July 4th Celebrations can be Scary for Pets
Everyone loves a good Independence Day party complete with cookouts and guests and a night full of fireworks. The 4th of July is our annual kickoff for the summer season – long days, warm nights and lots to do. As much as we love to celebrate July 4th, our Independence Day celebrations can often be scary for our pets. According to the Humane Society, animal shelters throughout the US report a dramatic increase in the number of lost pets during the 4th of July weekend.
Help to keep your pet as comfortable as possible during the weekend by following these simple tips for safety:
• Whatever your plans, keep your pets indoors and make sure you leash your pet when going for walks throughout the weekend. Find a quiet, comfortable room for your pet to stay in throughout the festivities and provide water throughout the day. If you are hosting your own party, this will prevent your pets from becoming anxious or overexcited from having a lot of people around. It also assures that they can’t get into human food that might accidentally get dropped on the ground. If you are attending a barbecue somewhere else, keeping your pets contained indoors will prevent them from roaming to a neighbor’s celebration where the good smells of grilling foods can lure them away from home.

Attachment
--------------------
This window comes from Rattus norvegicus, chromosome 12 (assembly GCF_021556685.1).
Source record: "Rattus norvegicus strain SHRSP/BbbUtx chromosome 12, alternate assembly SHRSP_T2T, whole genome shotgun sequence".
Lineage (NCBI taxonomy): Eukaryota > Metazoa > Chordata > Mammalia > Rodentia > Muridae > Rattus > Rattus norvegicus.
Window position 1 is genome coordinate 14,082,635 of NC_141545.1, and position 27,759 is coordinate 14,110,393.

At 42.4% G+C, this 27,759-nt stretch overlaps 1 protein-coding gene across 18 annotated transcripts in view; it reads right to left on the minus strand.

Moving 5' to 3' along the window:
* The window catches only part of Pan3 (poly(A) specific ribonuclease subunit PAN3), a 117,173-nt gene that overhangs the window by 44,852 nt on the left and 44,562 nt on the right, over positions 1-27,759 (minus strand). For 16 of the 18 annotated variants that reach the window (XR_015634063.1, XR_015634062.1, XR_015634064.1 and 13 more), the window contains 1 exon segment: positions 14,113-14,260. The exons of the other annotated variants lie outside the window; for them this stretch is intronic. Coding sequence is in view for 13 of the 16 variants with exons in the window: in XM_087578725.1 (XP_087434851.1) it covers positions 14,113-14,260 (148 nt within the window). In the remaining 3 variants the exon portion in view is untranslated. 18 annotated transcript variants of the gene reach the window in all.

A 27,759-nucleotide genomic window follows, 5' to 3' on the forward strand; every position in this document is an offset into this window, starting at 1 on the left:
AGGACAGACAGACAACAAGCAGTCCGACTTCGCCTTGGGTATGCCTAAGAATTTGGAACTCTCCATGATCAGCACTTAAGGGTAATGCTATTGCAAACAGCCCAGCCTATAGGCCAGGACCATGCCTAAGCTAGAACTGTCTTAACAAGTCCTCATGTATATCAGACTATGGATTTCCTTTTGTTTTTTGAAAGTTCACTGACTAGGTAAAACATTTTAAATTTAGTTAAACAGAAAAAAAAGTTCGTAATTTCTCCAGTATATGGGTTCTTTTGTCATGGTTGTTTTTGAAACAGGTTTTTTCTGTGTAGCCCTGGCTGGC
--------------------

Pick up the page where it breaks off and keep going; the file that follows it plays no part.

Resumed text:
• Excessive heat can also be a cause for concern for pet’s on the 4th of July. Be aware of the temperature and watch your pet for signs of heat stroke and heat exhaustion. More information about heat and your pets can be found here.
• Keeping your pet safely away from fireworks is necessary to prevent accidental burns or ingestion, but also helps to prevent them from running off due to the loud noises, bright flashes and strong smells of explosives. Turning on a TV or a radio in the room with your pet can help keep them distracted from the jarring noises of nearby fireworks. If you are traveling to watch a community fireworks display, leave your pet safely at home.
• If your pet is severely impacted by the noise, we can help you find a medication that can be used to help reduce your pet’s anxiety (never provide over the counter medication without guidance from your vet). If you are with your pet during these times of fear, resist the urge to comfort or distract your pet with food or treats as this can be interpreted as a reward for their nervous behavior.
• As a general safeguard, make sure that your pets are wearing collars and that they have appropriate identification tags so if that should they run off, they can be easily identified and returned to you. If you are considering using a microchip for your pet, please let us know – we can help you with up-to-date information and procedures.
Our team at Longview Animal Hospital wishes you and your families a Happy and Safe 4th of July!
For more summer safety tips, click the poster image below from Petfinder!